After the Velvet Revolution in 1989, Czech breweries were slowly privatized and then bought up by one of the three major multinational brewing corporations. Pilsner Urquell, Radegast, Velkopopovicky Kozel and Gambrinus were sold to SABMiller; Starobrno and Krusovice to Heineken; and the Prague-based Staropramen to InBev (which now owns Anheuser-Busch, by the way), and so on. But the Czech government never privatized Budweiser/Budvar, fearing Anheuser Busch would buy the brewery and dismantle it, paving the way for complete European domination.

But all that came to an end in 2007 when the two companies formed a loose partnership. In an unpredictable turn of events Anheuser-Busch now distributes the Czech Budwieser in the United States. You’ll never find it under that name, though. An earlier ruling stated that Czech Budweiser could never be sold in the United States because of the possible trademark infringement. So the Czechs did something quite brilliant. For the beer sold in the United States, they changed the name from Budvar to Czechvar (not a brilliant name, if you ask me, though).

So while beer drinkers of America can finally sit back and actually drink the original Budweiser, I say make a pilgrimage to the town formerly known as Budweis. Brewery tours, in my opinion, are dull, but nothing beats sitting in a big beer hall like Masne Kramy, located in a former meat shop hall from the 16th century in the center of Ceske Budejovice, a huge chunk of pork in front of you and a mug of golden, fresh-from-the-brewery Budweiser–Czech Budweiser, that is.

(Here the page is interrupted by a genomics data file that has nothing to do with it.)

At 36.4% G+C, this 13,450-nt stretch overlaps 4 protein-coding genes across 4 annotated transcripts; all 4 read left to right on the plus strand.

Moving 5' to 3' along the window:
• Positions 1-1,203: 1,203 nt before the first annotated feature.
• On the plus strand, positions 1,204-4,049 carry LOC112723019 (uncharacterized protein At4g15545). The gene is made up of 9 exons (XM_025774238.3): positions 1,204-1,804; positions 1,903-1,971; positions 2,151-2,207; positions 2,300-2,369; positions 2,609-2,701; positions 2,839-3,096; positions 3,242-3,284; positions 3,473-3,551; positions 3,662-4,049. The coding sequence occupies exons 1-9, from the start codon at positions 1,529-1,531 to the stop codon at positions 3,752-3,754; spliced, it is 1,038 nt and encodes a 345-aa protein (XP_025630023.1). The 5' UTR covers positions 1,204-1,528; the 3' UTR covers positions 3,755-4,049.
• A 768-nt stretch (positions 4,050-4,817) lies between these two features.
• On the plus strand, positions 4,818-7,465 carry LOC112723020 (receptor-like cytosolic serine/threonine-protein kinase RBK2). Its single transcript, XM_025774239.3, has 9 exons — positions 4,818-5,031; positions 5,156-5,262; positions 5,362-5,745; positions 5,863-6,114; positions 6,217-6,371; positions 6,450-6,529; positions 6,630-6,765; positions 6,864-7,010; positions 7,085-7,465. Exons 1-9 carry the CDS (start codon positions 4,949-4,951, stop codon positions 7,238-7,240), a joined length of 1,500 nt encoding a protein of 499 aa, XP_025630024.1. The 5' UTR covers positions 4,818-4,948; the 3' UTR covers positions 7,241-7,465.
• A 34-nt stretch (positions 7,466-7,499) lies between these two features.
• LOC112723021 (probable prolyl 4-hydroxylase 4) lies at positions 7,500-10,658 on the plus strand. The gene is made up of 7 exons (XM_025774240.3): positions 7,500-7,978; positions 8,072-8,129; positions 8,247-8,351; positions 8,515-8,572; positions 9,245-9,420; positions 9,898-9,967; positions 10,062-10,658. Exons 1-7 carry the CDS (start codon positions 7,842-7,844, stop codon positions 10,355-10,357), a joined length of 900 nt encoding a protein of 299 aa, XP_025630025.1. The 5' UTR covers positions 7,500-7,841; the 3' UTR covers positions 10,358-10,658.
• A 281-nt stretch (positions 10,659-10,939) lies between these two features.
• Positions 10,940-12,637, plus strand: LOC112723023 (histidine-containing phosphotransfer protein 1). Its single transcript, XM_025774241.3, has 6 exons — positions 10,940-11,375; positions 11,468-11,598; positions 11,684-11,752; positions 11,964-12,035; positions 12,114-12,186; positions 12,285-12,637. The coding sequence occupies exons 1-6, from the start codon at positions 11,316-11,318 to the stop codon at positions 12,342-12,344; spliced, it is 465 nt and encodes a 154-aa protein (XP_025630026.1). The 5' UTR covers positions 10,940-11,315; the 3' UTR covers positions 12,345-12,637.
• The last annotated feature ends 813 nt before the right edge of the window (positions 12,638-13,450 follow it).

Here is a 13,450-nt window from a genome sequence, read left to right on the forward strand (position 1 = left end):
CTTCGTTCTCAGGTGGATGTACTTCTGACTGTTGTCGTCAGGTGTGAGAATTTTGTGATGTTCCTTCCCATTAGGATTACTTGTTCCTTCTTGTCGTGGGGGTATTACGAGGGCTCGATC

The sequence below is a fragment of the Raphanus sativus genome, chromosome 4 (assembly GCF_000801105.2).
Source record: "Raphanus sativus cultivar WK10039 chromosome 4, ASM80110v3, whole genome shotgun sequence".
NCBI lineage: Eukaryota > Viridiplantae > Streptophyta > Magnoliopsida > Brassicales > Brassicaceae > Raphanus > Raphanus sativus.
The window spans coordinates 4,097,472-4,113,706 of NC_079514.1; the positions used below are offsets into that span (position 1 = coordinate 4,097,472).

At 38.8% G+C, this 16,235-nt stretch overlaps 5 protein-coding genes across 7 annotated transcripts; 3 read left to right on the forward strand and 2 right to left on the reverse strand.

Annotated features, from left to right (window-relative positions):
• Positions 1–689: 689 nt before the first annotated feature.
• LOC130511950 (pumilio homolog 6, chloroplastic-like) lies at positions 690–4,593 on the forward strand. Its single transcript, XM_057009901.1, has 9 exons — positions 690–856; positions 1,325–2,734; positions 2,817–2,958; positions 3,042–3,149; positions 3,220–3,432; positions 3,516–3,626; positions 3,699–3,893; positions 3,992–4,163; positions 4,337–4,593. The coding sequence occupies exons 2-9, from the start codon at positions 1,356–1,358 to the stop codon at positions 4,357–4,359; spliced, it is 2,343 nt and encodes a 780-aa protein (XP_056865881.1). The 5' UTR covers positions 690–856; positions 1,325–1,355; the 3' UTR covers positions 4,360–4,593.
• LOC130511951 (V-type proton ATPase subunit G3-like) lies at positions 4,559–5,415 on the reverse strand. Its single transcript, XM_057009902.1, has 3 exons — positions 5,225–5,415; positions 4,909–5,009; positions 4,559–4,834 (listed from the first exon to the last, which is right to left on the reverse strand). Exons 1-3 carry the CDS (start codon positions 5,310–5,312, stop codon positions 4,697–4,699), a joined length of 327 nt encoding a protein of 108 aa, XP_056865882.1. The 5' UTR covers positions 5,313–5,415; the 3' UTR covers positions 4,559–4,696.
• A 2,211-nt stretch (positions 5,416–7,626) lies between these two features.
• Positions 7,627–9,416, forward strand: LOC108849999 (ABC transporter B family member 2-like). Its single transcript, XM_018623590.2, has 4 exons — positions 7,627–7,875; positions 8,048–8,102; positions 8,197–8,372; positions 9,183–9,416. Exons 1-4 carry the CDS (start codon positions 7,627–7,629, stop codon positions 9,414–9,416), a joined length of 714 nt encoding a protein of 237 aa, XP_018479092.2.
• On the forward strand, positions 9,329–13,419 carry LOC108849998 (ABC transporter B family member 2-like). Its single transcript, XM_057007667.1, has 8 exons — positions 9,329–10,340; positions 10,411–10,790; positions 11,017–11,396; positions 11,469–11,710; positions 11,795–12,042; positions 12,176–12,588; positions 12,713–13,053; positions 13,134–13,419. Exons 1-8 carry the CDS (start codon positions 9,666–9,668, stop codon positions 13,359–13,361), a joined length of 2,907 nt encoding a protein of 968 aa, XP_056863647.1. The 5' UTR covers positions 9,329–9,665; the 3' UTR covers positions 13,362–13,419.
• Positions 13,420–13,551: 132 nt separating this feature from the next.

Oh, and if anyone asks, it’s pronounced Ches-kay Boo-day-yo-vit-say.

Useful foreign phrases, Part 2: how to say, “Can you write this down for me?” in 10 languages

A post written by Chris on Tuesday reminded me of this little language series I started in March. In “Ten things Ugly Americans need to know before visiting a foreign land,” Chris recommended brushing up on the local language. He joked about dashing around Venice clutching his concierge’s handwritten note, “Do you have 220/110 plug converters for this stupid American who left his at home?”

Thanks, Chris, because I’ve had this post sitting in my queue for awhile, as I debated whether or not my phrase of choice would appear useful to readers. It’s saved my butt many a time, when a generous concierge or empathetic English-speaker would jot down crucial directions to provide to a cab driver. It’s also helped me out when I’ve embarked on long-distance journeys that require me to get off at an unscheduled stop.

I have a recurring nightmare in which I board the wrong bus or train in a developing nation, and end up in some godforsaken, f—ed up place in the wee hours. Actually, that’s happened to me more than once, except I was actually in my intended destination. So the other piece of advice I’d like to impart is: do some research ahead of time on accommodations and how to reach them as safely as possible if you’re arriving anywhere in the wee hours–especially if you’re alone, regardless of your gender.